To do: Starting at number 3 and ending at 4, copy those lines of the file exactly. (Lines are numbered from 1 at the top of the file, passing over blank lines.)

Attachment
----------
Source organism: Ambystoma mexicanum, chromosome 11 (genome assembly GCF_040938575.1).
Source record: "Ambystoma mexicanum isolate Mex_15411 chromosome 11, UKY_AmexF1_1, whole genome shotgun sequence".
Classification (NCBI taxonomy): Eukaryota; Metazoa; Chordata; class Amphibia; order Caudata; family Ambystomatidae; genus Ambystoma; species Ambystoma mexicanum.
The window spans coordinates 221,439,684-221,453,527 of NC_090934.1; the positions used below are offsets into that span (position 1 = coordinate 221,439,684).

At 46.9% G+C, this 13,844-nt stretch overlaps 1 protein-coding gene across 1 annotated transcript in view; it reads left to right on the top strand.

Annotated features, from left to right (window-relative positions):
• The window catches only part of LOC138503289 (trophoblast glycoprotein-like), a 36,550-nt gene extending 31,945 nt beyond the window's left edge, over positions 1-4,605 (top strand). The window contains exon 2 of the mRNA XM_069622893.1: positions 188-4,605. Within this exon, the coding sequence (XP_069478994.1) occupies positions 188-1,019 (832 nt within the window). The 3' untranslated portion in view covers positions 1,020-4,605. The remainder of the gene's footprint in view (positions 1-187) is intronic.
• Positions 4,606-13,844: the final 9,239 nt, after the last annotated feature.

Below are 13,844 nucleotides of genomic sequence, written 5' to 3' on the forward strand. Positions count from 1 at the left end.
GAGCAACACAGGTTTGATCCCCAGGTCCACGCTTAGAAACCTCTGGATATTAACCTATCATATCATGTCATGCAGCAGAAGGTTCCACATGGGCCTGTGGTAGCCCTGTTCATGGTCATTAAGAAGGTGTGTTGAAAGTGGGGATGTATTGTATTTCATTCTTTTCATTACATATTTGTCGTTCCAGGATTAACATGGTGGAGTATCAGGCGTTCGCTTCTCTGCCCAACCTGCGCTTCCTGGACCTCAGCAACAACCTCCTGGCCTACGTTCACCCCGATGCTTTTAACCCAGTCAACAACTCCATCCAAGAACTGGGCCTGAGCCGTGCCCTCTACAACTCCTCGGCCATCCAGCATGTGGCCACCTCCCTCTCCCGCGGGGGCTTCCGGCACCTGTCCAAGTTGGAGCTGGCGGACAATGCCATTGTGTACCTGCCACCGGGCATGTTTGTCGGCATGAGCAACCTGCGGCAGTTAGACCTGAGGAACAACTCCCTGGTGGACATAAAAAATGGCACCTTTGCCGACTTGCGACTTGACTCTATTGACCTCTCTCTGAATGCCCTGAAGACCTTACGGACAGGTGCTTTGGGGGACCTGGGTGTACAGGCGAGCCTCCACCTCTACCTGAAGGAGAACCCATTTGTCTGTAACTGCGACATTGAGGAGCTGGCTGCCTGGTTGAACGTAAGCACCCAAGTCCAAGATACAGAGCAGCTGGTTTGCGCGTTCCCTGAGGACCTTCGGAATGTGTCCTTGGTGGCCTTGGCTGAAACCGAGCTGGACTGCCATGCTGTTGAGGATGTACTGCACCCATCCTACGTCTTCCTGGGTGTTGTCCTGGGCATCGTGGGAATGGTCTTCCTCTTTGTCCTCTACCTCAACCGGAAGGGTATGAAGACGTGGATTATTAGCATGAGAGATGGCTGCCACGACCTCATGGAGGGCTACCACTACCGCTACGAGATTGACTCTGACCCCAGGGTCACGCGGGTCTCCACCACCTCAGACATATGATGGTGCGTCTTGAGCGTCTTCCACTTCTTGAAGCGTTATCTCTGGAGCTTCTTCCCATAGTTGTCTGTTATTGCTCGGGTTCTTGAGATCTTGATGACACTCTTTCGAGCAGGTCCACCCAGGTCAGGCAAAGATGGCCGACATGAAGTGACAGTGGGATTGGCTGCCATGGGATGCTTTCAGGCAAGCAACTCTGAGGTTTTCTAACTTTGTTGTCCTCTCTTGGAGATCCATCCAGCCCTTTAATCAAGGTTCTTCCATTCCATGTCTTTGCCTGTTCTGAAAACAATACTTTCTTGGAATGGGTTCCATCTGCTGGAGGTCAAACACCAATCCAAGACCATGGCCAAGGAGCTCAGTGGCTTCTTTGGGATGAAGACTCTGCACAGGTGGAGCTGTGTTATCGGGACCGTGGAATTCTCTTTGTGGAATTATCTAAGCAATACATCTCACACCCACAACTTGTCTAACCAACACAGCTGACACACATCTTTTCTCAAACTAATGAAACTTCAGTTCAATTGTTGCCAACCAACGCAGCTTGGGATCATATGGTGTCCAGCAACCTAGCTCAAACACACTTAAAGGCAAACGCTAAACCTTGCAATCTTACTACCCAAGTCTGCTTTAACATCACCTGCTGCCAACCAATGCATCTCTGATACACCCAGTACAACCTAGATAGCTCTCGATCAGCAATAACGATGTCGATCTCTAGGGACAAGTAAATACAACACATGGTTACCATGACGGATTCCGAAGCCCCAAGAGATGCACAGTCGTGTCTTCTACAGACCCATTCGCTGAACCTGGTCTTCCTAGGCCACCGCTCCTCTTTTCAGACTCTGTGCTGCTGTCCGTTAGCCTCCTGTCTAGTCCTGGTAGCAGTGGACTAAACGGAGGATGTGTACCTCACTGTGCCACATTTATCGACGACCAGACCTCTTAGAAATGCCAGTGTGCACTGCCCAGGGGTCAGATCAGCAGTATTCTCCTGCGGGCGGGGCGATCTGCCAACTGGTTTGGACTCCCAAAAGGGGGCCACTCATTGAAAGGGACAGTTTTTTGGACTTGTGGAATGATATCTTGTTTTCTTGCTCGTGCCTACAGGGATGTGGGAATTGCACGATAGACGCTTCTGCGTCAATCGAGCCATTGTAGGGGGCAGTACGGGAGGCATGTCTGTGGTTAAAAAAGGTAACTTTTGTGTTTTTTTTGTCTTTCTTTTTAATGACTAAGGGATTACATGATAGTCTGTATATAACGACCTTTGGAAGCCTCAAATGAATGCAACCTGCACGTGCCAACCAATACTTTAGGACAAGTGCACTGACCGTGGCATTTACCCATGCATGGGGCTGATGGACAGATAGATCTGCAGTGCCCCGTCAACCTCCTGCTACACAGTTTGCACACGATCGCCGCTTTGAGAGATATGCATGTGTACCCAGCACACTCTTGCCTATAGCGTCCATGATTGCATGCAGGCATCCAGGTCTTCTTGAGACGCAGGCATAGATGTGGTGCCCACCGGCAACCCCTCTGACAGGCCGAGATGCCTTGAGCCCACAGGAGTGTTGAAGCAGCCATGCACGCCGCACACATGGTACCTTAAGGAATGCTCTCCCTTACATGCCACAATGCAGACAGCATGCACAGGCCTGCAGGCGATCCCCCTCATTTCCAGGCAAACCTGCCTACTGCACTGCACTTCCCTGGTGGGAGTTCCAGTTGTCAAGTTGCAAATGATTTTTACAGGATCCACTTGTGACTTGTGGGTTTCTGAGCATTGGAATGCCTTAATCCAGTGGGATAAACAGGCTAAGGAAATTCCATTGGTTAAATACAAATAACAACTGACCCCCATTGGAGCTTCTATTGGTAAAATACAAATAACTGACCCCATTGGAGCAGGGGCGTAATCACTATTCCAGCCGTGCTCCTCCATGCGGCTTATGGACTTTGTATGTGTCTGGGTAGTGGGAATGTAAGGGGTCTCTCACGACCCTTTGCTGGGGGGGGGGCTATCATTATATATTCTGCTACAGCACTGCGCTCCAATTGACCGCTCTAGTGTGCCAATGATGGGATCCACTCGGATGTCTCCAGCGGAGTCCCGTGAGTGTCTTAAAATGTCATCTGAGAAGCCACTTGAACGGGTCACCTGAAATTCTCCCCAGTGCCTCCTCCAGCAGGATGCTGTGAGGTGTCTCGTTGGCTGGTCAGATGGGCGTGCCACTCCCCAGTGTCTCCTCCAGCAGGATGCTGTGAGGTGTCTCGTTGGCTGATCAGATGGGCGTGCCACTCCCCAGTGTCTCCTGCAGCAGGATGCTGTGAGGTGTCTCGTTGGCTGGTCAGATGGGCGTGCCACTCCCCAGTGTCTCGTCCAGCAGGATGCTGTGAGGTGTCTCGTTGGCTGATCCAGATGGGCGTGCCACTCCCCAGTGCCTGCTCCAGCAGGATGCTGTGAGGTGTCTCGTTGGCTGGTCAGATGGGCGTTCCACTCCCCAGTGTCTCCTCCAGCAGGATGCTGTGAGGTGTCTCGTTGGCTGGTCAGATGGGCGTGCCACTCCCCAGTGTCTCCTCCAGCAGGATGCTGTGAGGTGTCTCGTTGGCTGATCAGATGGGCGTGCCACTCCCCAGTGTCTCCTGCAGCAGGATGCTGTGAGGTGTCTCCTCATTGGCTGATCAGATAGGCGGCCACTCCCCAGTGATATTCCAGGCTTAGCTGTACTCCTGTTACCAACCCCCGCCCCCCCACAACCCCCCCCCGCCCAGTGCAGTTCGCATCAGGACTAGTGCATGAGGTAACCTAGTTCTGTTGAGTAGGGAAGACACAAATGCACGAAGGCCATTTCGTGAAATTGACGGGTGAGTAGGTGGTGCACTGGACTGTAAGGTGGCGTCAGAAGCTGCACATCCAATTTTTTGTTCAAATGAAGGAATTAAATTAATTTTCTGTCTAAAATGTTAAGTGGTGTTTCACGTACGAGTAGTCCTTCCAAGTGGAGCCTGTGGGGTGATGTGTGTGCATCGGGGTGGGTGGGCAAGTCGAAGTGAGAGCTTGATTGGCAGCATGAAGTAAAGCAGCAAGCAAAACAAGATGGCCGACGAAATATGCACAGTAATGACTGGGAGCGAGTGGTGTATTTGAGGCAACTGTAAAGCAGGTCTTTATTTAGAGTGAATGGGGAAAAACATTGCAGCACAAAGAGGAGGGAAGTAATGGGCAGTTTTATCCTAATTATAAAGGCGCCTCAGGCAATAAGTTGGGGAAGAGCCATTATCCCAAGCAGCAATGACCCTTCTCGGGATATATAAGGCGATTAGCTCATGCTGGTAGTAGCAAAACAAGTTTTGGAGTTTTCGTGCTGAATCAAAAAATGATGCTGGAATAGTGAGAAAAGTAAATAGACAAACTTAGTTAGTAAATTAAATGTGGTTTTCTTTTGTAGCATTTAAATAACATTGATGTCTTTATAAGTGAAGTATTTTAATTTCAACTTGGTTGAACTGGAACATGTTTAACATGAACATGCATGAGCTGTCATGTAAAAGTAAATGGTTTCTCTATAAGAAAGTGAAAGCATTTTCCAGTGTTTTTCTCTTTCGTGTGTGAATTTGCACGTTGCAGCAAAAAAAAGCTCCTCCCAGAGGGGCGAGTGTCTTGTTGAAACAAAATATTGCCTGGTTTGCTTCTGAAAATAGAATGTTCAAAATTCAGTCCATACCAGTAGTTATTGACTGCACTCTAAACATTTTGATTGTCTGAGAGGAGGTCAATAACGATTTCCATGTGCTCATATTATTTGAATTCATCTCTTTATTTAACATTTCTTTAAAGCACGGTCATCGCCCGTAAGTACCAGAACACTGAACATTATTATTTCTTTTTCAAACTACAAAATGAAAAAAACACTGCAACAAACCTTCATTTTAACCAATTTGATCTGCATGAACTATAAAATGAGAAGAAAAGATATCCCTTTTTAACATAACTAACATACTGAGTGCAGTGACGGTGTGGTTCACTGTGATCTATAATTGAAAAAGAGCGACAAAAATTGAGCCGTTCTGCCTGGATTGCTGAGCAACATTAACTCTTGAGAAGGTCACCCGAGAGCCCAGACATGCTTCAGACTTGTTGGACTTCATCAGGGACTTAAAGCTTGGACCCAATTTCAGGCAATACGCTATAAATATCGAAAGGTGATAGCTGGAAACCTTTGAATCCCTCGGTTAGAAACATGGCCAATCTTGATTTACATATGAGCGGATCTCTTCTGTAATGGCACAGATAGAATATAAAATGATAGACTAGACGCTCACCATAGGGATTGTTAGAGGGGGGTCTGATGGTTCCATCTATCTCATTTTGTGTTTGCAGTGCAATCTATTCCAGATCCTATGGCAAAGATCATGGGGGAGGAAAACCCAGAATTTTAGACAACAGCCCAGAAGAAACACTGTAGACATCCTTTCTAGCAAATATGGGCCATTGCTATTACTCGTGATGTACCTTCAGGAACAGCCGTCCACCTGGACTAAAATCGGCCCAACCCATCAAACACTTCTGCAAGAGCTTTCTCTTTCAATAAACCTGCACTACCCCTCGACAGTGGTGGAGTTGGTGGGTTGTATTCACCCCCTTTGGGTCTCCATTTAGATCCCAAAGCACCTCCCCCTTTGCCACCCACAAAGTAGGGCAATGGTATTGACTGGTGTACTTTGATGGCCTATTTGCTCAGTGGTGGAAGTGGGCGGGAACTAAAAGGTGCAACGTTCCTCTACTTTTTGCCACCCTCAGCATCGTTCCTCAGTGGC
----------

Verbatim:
Classification (NCBI taxonomy): Eukaryota; Metazoa; Chordata; class Amphibia; order Caudata; family Ambystomatidae; genus Ambystoma; species Ambystoma mexicanum.
The window spans coordinates 221,439,684-221,453,527 of NC_090934.1; the positions used below are offsets into that span (position 1 = coordinate 221,439,684).